Societies most members that are the most at risk just happen to be the easiest targets for these Traffickers. People who are burdened by a disability, are discriminated against, or those who are in poverty are mainly targeted.
Human trafficking is a complex, multi-faceted crime with no single solution. Many countries are affected by it in some way, and Australia, as a destination country for trafficking victims, is no exception (Healey, 2012). What Healey says is proof that human trafficking doesn’t just happen in the cozy confines of the United States, it is spread globally in the forms of labor, sex, and organs. The continual growing of this awful business has allowed it to turn into an organized billion-dollar industry. Even though it is so large and for the main part it is well-known, victims are still getting lured in through false promises that they can have a better life, or into a false sense of safety in the people that eventually capture them. With social media being a big influence in many peoples every day lives, it is making the traffickers job easier and it is becoming all around easier to influence people.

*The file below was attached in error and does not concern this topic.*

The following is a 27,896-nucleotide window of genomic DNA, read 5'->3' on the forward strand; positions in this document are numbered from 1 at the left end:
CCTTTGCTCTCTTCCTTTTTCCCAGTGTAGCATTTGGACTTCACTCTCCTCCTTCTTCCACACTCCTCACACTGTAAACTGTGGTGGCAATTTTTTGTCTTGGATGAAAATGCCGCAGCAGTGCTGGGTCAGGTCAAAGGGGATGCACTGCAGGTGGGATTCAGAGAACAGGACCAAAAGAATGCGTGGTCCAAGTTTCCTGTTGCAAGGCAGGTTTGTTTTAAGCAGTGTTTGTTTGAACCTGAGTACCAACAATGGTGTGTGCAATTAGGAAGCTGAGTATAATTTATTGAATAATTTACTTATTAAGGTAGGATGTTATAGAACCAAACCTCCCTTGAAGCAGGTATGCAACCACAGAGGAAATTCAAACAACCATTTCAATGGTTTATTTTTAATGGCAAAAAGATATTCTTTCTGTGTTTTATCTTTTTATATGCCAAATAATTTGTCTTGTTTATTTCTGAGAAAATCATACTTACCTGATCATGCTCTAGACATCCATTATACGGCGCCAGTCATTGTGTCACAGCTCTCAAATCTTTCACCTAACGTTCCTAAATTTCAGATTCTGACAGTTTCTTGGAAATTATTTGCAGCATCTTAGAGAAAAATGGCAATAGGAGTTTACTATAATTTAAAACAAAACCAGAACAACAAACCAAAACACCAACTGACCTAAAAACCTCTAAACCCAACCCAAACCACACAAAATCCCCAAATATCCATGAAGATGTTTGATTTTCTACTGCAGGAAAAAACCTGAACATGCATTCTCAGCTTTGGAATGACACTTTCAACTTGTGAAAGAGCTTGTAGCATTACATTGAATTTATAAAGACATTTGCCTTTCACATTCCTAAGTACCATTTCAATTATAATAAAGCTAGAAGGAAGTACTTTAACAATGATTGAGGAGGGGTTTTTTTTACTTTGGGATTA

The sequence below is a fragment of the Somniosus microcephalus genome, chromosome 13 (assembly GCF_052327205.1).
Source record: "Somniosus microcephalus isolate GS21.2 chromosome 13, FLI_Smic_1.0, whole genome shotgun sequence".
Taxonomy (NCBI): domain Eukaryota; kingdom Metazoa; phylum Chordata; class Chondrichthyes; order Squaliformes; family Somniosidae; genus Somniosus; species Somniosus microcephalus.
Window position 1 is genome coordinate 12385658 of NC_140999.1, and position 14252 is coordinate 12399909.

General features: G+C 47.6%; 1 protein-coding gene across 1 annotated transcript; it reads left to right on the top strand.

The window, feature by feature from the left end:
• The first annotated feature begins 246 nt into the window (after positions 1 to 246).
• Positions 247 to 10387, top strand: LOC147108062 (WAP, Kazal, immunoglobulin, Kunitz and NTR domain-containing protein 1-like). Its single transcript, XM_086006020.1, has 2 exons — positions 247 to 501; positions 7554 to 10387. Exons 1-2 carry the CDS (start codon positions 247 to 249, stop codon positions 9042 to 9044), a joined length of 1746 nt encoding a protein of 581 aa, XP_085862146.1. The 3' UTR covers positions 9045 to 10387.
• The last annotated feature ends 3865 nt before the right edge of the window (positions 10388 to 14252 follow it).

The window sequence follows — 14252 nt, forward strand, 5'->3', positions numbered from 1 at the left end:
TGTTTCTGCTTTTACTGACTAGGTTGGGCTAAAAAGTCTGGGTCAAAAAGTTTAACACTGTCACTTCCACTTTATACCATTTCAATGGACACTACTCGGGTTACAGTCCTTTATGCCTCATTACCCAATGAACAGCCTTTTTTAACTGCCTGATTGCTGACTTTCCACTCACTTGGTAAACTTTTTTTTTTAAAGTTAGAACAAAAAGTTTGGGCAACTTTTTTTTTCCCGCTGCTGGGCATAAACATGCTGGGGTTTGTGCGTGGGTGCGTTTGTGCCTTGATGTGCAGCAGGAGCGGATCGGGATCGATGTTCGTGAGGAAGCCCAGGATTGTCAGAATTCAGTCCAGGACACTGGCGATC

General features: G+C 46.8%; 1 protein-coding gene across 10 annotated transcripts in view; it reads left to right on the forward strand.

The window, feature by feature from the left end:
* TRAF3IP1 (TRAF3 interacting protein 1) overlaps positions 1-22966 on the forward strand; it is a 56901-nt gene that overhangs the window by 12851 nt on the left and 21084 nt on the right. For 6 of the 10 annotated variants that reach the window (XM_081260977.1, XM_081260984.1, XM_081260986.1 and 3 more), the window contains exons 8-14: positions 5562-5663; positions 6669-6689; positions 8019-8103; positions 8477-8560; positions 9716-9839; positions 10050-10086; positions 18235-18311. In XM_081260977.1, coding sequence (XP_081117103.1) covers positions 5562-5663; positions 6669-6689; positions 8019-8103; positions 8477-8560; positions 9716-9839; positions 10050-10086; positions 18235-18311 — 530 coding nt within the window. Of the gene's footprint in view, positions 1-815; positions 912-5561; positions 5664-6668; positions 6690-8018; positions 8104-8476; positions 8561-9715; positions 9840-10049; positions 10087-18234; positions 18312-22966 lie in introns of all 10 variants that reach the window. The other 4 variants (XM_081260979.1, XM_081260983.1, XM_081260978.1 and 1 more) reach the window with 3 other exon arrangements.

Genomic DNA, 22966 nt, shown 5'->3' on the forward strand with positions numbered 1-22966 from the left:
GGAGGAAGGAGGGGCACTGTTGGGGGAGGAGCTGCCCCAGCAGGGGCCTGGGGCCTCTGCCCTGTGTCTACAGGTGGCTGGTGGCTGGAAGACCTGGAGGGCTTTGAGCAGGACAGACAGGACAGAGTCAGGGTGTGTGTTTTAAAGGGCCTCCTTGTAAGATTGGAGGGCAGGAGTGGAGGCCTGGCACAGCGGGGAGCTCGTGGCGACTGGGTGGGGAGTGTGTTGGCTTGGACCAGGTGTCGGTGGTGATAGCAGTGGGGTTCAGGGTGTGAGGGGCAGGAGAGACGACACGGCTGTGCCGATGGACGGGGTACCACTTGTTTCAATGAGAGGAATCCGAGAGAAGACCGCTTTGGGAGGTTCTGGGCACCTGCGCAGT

This is just one of the ways that traffickers use in order to pry there victims away from there comfort zone. I will now discuss human trafficking from an ethical standpoint starting with utilitarianism. When a person wants to determine whether an act or action is the right thing to do or the wrong thing to do then they will generally look at the end outcome of each action. In Utilitarianism they like to argue that depending on which action shows the best results for the greatest number affected, then that action would be the best one to choose. However, when you look at human trafficking from this point of view where happiness for the greatest number of people is what you want, then it can be extremely easy to assess. While Utilitarianism is a very natural way to look at a situation, the only people really benefiting from this disaster at all is the traffickers who are snatching the victims. They are taking advantage of a person who is looking to better their life which is making them easy prey for the traffickers. Human trafficking is estimated to bring in around a whopping 32 billion dollars worldwide, however only the people in charge are the ones who benefit, but there benefiting off the misery of the ones they captured in their line of work (Smith 2014). There are also way more victims than traffickers which would make utilitarianism invalid due to the fact that it is not filling the goal of happiness for the greatest number.